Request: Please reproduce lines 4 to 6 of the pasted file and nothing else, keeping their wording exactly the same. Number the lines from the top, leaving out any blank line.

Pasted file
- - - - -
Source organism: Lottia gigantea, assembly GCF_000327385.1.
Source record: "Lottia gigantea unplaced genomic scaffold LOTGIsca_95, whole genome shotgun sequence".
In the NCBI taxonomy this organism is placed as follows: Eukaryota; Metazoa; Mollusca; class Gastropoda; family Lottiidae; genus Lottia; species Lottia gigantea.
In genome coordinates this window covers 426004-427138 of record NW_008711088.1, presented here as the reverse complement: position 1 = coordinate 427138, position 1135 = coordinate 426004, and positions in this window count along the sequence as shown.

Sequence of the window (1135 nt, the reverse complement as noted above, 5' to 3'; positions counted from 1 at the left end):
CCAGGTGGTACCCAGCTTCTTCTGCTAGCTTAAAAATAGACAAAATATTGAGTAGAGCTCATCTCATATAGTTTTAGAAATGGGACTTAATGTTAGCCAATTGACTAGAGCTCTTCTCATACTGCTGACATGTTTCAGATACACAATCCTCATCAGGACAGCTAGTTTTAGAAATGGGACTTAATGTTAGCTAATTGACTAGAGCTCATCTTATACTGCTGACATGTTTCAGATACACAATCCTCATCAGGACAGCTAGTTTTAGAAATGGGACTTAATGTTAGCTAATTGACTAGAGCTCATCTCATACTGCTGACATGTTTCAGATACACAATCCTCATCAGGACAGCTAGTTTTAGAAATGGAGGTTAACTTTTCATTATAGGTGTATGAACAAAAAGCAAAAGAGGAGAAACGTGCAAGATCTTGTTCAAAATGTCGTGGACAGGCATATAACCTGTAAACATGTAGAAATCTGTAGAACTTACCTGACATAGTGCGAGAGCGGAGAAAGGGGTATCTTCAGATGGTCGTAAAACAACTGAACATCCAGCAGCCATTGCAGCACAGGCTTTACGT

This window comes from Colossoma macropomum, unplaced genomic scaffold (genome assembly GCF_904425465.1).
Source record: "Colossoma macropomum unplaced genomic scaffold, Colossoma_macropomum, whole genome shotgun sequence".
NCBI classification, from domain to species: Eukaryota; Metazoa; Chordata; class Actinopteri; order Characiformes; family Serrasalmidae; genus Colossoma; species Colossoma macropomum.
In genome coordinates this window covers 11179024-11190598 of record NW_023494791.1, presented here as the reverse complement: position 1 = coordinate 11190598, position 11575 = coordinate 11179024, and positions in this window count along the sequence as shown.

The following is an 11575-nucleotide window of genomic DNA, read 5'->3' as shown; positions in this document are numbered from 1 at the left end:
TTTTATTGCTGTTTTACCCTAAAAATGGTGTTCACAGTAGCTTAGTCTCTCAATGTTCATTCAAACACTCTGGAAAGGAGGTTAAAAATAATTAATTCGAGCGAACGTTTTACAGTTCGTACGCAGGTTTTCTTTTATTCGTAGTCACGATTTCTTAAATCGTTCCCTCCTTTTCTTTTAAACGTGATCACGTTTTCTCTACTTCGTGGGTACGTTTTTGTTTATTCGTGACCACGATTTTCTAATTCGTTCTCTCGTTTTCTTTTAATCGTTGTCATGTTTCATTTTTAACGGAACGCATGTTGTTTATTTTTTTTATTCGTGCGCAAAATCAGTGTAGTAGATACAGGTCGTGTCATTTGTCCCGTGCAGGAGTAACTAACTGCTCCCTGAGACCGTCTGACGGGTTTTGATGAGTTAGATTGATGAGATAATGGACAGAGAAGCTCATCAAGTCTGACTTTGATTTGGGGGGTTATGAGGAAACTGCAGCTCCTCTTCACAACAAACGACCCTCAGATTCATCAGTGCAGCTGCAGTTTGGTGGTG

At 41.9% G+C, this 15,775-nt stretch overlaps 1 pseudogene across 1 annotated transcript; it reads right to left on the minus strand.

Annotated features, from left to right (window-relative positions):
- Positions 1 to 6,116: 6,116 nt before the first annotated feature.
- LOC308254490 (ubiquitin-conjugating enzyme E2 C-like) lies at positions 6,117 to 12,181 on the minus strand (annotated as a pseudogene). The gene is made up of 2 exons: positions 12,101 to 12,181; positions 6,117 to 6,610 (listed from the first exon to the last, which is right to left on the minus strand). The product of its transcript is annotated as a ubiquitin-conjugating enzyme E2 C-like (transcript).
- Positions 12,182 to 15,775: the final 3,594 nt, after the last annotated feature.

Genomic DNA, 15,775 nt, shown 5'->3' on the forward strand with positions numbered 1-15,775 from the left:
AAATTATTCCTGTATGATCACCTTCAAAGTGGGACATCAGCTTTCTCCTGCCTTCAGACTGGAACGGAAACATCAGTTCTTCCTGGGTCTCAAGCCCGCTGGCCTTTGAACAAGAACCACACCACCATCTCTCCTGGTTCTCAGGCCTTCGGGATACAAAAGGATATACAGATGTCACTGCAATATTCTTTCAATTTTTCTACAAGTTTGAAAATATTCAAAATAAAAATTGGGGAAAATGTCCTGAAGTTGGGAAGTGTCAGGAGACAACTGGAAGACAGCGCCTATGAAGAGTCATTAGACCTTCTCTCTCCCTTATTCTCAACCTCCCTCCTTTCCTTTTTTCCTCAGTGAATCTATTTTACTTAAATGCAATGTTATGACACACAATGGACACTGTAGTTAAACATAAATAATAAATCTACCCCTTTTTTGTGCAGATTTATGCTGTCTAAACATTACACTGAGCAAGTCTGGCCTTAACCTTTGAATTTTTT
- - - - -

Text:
In genome coordinates this window covers 426004-427138 of record NW_008711088.1, presented here as the reverse complement: position 1 = coordinate 427138, position 1135 = coordinate 426004, and positions in this window count along the sequence as shown.

Sequence of the window (1135 nt, the reverse complement as noted above, 5' to 3'; positions counted from 1 at the left end):
CCAGGTGGTACCCAGCTTCTTCTGCTAGCTTAAAAATAGACAAAATATTGAGTAGAGCTCATCTCATATAGTTTTAGAAATGGGACTTAATGTTAGCCAATTGACTAGAGCTCTTCTCATACTGCTGACATGTTTCAGATACACAATCCTCATCAGGACAGCTAGTTTTAGAAATGGGACTTAATGTTAGCTAATTGACTAGAGCTCATCTTATACTGCTGACATGTTTCAGATACACAATCCTCATCAGGACAGCTAGTTTTAGAAATGGGACTTAATGTTAGCTAATTGACTAGAGCTCATCTCATACTGCTGACATGTTTCAGATACACAATCCTCATCAGGACAGCTAGTTTTAGAAATGGAGGTTAACTTTTCATTATAGGTGTATGAACAAAAAGCAAAAGAGGAGAAACGTGCAAGATCTTGTTCAAAATGTCGTGGACAGGCATATAACCTGTAAACATGTAGAAATCTGTAGAACTTACCTGACATAGTGCGAGAGCGGAGAAAGGGGTATCTTCAGATGGTCGTAAAACAACTGAACATCCAGCAGCCATTGCAGCACAGGCTTTACGT